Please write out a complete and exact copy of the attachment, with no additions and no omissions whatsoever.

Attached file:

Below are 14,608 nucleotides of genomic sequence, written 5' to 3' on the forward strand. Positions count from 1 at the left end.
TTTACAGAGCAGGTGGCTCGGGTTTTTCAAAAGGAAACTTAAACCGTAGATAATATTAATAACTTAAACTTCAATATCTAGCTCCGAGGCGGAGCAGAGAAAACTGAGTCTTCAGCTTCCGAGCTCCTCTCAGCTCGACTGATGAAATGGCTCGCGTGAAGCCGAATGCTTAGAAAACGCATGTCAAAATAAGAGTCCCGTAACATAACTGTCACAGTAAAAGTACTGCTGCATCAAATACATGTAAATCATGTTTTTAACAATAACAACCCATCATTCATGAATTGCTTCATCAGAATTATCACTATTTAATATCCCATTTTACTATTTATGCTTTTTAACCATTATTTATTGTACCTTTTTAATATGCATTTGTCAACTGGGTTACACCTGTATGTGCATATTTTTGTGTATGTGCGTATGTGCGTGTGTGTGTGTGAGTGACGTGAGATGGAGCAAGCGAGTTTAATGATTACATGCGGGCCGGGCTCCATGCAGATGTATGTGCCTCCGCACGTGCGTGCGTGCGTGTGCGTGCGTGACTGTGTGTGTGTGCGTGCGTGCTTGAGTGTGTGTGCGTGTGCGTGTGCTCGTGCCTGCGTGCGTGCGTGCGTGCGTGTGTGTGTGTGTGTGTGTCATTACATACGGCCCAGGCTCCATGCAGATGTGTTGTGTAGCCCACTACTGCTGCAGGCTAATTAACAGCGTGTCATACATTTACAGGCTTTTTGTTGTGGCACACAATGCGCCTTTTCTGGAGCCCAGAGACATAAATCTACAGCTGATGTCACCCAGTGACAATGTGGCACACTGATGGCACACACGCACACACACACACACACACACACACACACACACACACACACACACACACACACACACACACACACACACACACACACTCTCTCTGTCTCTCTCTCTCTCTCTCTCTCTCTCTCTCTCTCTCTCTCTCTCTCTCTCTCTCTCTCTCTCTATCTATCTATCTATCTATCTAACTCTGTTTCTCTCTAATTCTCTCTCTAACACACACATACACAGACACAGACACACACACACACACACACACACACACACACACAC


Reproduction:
Below are 14,608 nucleotides of genomic sequence, written 5' to 3' on the forward strand. Positions count from 1 at the left end.
TTTACAGAGCAGGTGGCTCGGGTTTTTCAAAAGGAAACTTAAACCGTAGATAATATTAATAACTTAAACTTCAATATCTAGCTCCGAGGCGGAGCAGAGAAAACTGAGTCTTCAGCTTCCGAGCTCCTCTCAGCTCGACTGATGAAATGGCTCGCGTGAAGCCGAATGCTTAGAAAACGCATGTCAAAATAAGAGTCCCGTAACATAACTGTCACAGTAAAAGTACTGCTGCATCAAATACATGTAAATCATGTTTTTAACAATAACAACCCATCATTCATGAATTGCTTCATCAGAATTATCACTATTTAATATCCCATTTTACTATTTATGCTTTTTAACCATTATTTATTGTACCTTTTTAATATGCATTTGTCAACTGGGTTACACCTGTATGTGCATATTTTTGTGTATGTGCGTATGTGCGTGTGTGTGTGTGAGTGACGTGAGATGGAGCAAGCGAGTTTAATGATTACATGCGGGCCGGGCTCCATGCAGATGTATGTGCCTCCGCACGTGCGTGCGTGCGTGTGCGTGCGTGACTGTGTGTGTGTGCGTGCGTGCTTGAGTGTGTGTGCGTGTGCGTGTGCTCGTGCCTGCGTGCGTGCGTGCGTGCGTGTGTGTGTGTGTGTGTGTCATTACATACGGCCCAGGCTCCATGCAGATGTGTTGTGTAGCCCACTACTGCTGCAGGCTAATTAACAGCGTGTCATACATTTACAGGCTTTTTGTTGTGGCACACAATGCGCCTTTTCTGGAGCCCAGAGACATAAATCTACAGCTGATGTCACCCAGTGACAATGTGGCACACTGATGGCACACACGCACACACACACACACACACACACACACACACACACACACACACACACACACACACACACACACACACACACACACACTCTCTCTGTCTCTCTCTCTCTCTCTCTCTCTCTCTCTCTCTCTCTCTCTCTCTCTCTCTCTCTCTCTCTCTATCTATCTATCTATCTATCTAACTCTGTTTCTCTCTAATTCTCTCTCTAACACACACATACACAGACACAGACACACACACACACACACACACACACACACACACAC